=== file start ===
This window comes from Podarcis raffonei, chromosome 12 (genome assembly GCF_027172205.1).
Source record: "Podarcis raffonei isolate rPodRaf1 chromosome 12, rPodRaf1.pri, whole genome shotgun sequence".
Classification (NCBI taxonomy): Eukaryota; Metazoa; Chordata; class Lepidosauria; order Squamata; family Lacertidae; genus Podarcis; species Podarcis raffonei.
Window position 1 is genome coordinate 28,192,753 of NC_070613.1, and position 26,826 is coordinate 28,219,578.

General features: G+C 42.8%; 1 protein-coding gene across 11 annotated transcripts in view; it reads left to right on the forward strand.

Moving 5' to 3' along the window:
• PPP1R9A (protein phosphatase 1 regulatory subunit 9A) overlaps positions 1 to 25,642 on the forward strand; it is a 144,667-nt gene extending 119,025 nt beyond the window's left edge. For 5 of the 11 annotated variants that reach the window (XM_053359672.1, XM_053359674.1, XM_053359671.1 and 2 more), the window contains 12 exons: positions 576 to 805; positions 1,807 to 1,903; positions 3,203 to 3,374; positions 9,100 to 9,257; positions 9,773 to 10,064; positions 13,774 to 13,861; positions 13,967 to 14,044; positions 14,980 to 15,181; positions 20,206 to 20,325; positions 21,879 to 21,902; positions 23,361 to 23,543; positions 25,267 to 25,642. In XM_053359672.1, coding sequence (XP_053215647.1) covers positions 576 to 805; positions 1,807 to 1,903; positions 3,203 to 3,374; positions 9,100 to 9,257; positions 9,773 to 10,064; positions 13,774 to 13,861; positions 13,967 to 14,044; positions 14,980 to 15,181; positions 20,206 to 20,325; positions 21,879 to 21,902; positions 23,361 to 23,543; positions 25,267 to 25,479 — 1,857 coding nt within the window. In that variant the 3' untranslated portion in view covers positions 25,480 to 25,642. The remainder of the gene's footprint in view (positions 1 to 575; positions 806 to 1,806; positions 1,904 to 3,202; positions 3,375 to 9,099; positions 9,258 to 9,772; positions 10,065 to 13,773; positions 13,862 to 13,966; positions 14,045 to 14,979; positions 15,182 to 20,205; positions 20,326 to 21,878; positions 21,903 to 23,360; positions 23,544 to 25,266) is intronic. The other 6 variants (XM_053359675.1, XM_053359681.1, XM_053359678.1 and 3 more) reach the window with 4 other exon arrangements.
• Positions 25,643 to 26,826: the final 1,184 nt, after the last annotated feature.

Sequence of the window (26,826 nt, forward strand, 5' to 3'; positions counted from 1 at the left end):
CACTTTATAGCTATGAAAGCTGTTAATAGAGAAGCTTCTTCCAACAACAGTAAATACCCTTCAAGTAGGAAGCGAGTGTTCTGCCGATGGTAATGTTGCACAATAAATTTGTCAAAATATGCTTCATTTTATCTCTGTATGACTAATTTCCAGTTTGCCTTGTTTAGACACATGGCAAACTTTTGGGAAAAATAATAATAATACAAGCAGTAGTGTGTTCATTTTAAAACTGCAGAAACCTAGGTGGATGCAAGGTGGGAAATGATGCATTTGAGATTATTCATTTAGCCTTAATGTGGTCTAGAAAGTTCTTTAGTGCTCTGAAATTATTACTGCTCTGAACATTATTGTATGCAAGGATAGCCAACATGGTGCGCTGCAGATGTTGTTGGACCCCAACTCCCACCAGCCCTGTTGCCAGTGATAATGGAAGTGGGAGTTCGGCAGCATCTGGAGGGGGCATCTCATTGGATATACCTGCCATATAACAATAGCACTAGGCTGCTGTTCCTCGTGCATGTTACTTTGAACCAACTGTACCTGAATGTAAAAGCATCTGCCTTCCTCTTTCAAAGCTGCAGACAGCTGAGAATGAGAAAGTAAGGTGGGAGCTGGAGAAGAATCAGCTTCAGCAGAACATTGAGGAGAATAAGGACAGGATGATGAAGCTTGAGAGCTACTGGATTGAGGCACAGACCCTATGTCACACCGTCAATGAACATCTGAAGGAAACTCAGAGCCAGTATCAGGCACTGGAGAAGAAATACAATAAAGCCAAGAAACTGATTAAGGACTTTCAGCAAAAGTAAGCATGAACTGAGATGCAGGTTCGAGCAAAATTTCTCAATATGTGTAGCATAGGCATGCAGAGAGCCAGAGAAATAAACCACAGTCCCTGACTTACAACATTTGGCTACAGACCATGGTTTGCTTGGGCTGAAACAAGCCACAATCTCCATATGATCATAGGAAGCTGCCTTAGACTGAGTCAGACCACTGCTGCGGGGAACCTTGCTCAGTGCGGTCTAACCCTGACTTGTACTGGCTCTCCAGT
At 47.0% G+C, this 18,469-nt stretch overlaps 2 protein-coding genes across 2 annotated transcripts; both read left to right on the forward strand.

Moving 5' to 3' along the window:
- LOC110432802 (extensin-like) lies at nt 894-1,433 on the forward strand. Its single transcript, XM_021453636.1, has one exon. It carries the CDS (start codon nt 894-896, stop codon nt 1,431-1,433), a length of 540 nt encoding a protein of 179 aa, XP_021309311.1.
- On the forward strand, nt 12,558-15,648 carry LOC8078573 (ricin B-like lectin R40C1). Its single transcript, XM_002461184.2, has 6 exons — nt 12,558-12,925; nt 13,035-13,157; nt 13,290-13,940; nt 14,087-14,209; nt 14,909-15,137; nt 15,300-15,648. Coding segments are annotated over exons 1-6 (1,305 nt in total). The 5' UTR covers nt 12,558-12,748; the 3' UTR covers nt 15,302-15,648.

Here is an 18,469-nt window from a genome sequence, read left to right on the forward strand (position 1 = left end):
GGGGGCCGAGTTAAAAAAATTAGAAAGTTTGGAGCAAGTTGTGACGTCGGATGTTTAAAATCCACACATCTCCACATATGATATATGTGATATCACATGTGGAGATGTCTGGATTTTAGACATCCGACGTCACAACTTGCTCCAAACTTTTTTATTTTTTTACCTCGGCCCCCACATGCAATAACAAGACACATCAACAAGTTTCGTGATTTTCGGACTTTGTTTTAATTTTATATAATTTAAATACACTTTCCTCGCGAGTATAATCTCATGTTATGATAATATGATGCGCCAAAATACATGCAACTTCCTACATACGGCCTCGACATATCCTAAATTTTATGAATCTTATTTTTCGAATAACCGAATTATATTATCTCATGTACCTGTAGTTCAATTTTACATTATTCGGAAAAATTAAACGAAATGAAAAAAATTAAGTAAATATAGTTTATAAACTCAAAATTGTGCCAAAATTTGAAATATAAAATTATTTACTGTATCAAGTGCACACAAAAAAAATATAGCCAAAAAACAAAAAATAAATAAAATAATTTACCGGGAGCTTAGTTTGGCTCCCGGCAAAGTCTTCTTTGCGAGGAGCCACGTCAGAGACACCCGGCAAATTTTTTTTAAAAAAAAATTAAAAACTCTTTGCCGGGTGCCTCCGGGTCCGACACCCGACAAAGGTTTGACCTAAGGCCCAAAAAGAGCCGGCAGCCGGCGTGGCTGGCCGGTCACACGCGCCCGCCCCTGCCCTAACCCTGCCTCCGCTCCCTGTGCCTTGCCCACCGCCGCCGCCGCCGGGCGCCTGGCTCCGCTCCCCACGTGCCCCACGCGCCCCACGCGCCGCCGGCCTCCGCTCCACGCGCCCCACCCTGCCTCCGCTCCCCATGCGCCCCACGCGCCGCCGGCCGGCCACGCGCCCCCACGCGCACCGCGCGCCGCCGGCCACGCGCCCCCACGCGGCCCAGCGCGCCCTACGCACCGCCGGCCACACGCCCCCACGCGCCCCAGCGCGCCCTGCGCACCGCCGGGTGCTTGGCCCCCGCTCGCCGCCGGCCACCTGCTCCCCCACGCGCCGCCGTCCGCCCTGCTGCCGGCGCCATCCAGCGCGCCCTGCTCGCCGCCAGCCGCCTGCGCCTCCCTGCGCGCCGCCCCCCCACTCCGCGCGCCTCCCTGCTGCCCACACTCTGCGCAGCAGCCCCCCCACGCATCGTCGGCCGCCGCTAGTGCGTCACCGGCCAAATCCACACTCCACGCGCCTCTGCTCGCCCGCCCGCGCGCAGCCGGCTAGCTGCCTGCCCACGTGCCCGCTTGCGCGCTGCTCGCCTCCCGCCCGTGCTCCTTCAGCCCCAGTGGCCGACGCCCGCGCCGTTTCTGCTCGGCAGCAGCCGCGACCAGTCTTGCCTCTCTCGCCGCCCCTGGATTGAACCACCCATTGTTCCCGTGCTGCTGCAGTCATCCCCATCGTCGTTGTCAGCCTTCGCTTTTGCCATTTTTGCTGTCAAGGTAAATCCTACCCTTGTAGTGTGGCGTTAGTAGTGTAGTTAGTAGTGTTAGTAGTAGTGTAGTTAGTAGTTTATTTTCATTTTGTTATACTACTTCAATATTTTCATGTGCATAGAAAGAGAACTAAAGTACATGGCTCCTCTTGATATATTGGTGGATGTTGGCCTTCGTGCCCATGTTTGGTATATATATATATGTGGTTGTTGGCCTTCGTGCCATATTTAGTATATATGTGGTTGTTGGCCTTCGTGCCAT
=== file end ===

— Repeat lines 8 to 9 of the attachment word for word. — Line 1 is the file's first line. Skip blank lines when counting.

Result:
• Positions 25,643 to 26,826: the final 1,184 nt, after the last annotated feature.

Sequence of the window (26,826 nt, forward strand, 5' to 3'; positions counted from 1 at the left end):